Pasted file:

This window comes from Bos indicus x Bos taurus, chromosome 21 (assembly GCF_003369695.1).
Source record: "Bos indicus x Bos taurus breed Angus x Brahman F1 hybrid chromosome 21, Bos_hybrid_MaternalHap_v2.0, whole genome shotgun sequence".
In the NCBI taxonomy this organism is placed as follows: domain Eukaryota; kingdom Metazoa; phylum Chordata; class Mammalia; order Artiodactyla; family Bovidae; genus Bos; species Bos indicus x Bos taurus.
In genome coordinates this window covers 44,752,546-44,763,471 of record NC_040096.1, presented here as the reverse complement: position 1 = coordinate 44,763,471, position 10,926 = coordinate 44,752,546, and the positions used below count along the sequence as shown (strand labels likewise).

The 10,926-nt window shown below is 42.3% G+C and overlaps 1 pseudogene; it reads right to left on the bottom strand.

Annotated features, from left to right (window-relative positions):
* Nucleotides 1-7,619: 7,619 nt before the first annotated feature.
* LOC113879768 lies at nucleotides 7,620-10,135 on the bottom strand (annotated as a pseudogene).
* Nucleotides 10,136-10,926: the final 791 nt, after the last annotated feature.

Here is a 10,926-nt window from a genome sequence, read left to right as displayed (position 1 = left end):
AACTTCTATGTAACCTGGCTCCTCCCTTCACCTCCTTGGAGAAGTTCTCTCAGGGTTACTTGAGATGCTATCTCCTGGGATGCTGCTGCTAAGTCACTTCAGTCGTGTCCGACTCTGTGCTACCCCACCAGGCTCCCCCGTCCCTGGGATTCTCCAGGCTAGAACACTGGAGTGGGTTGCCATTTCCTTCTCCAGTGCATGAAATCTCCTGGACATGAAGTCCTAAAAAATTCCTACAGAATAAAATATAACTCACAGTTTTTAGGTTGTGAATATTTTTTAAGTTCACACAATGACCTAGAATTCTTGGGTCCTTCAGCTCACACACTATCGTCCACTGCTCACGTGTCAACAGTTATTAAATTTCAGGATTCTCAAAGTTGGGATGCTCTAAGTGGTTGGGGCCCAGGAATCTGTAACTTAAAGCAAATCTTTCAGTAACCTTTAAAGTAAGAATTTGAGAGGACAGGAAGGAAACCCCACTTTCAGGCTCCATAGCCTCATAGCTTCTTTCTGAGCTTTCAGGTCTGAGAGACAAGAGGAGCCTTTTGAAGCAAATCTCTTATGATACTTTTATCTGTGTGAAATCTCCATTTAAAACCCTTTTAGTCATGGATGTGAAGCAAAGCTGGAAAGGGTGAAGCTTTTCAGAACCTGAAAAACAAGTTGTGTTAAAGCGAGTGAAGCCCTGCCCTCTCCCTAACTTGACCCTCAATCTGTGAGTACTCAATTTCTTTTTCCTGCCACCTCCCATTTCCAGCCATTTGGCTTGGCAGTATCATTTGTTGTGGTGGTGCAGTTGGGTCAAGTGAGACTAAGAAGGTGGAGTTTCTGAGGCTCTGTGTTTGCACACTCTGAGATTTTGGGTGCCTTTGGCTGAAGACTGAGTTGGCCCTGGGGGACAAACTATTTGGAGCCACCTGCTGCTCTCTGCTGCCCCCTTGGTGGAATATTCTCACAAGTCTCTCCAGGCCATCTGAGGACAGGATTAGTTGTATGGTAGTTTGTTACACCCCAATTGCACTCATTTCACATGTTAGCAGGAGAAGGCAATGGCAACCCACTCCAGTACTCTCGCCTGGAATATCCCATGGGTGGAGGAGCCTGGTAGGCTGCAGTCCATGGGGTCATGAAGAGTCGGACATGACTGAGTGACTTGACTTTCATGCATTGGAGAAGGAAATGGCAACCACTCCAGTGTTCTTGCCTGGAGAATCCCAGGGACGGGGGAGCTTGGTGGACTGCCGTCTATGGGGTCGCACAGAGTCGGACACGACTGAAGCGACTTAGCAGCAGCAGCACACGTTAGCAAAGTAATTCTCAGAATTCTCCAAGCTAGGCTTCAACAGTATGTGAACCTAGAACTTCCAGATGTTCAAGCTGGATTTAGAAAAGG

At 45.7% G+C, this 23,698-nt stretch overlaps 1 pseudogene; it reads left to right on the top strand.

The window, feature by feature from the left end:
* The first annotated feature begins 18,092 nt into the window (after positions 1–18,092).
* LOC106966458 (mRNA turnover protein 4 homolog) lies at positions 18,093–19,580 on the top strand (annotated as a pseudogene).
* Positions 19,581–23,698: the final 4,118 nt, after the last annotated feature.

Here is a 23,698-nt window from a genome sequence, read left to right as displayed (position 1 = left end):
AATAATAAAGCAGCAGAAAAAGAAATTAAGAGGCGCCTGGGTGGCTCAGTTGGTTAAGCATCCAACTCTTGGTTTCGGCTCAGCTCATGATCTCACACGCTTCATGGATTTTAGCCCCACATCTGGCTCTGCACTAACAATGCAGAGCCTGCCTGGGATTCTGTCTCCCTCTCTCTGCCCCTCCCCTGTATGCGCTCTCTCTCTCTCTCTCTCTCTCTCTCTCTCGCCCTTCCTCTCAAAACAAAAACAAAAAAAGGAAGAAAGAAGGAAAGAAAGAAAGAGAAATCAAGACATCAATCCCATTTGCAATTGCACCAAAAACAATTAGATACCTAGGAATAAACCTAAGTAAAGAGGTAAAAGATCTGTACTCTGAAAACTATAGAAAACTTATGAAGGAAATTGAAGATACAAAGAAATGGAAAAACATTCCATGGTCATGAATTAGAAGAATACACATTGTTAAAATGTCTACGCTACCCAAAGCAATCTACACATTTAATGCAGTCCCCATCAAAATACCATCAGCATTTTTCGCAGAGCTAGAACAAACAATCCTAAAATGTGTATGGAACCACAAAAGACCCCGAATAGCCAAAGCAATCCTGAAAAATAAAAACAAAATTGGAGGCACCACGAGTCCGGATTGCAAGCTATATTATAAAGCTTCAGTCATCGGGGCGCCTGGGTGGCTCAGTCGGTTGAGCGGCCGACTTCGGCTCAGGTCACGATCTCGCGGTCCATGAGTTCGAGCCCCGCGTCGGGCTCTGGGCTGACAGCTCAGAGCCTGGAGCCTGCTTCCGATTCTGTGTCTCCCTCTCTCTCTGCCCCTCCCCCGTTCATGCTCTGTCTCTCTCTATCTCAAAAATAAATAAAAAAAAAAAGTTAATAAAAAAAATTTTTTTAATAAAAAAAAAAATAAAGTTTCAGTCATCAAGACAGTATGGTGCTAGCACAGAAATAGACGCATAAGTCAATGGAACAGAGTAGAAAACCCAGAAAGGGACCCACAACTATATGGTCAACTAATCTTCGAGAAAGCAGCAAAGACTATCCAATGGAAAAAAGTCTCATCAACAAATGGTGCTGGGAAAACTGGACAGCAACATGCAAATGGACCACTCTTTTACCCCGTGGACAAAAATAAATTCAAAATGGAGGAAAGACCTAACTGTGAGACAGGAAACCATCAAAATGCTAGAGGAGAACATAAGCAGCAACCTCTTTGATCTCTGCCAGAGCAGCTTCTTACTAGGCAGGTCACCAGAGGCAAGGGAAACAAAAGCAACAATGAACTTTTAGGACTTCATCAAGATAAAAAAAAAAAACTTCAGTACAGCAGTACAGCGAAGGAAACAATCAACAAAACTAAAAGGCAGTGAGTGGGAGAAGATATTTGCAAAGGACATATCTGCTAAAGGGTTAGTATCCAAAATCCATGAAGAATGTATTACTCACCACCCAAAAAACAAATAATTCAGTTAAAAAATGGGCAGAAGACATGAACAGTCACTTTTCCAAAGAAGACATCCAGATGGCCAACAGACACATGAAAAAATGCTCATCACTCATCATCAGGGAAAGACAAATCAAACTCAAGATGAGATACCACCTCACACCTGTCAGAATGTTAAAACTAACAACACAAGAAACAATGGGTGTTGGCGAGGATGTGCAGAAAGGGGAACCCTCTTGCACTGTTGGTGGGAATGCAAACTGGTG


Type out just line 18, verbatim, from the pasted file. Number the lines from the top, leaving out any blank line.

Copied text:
AATAATAAAGCAGCAGAAAAAGAAATTAAGAGGCGCCTGGGTGGCTCAGTTGGTTAAGCATCCAACTCTTGGTTTCGGCTCAGCTCATGATCTCACACGCTTCATGGATTTTAGCCCCACATCTGGCTCTGCACTAACAATGCAGAGCCTGCCTGGGATTCTGTCTCCCTCTCTCTGCCCCTCCCCTGTATGCGCTCTCTCTCTCTCTCTCTCTCTCTCTCTCTCGCCCTTCCTCTCAAAACAAAAACAAAAAAAGGAAGAAAGAAGGAAAGAAAGAAAGAGAAATCAAGACATCAATCCCATTTGCAATTGCACCAAAAACAATTAGATACCTAGGAATAAACCTAAGTAAAGAGGTAAAAGATCTGTACTCTGAAAACTATAGAAAACTTATGAAGGAAATTGAAGATACAAAGAAATGGAAAAACATTCCATGGTCATGAATTAGAAGAATACACATTGTTAAAATGTCTACGCTACCCAAAGCAATCTACACATTTAATGCAGTCCCCATCAAAATACCATCAGCATTTTTCGCAGAGCTAGAACAAACAATCCTAAAATGTGTATGGAACCACAAAAGACCCCGAATAGCCAAAGCAATCCTGAAAAATAAAAACAAAATTGGAGGCACCACGAGTCCGGATTGCAAGCTATATTATAAAGCTTCAGTCATCGGGGCGCCTGGGTGGCTCAGTCGGTTGAGCGGCCGACTTCGGCTCAGGTCACGATCTCGCGGTCCATGAGTTCGAGCCCCGCGTCGGGCTCTGGGCTGACAGCTCAGAGCCTGGAGCCTGCTTCCGATTCTGTGTCTCCCTCTCTCTCTGCCCCTCCCCCGTTCATGCTCTGTCTCTCTCTATCTCAAAAATAAATAAAAAAAAAAAGTTAATAAAAAAAATTTTTTTAATAAAAAAAAAAATAAAGTTTCAGTCATCAAGACAGTATGGTGCTAGCACAGAAATAGACGCATAAGTCAATGGAACAGAGTAGAAAACCCAGAAAGGGACCCACAACTATATGGTCAACTAATCTTCGAGAAAGCAGCAAAGACTATCCAATGGAAAAAAGTCTCATCAACAAATGGTGCTGGGAAAACTGGACAGCAACATGCAAATGGACCACTCTTTTACCCCGTGGACAAAAATAAATTCAAAATGGAGGAAAGACCTAACTGTGAGACAGGAAACCATCAAAATGCTAGAGGAGAACATAAGCAGCAACCTCTTTGATCTCTGCCAGAGCAGCTTCTTACTAGGCAGGTCACCAGAGGCAAGGGAAACAAAAGCAACAATGAACTTTTAGGACTTCATCAAGATAAAAAAAAAAAACTTCAGTACAGCAGTACAGCGAAGGAAACAATCAACAAAACTAAAAGGCAGTGAGTGGGAGAAGATATTTGCAAAGGACATATCTGCTAAAGGGTTAGTATCCAAAATCCATGAAGAATGTATTACTCACCACCCAAAAAACAAATAATTCAGTTAAAAAATGGGCAGAAGACATGAACAGTCACTTTTCCAAAGAAGACATCCAGATGGCCAACAGACACATGAAAAAATGCTCATCACTCATCATCAGGGAAAGACAAATCAAACTCAAGATGAGATACCACCTCACACCTGTCAGAATGTTAAAACTAACAACACAAGAAACAATGGGTGTTGGCGAGGATGTGCAGAAAGGGGAACCCTCTTGCACTGTTGGTGGGAATGCAAACTGGTG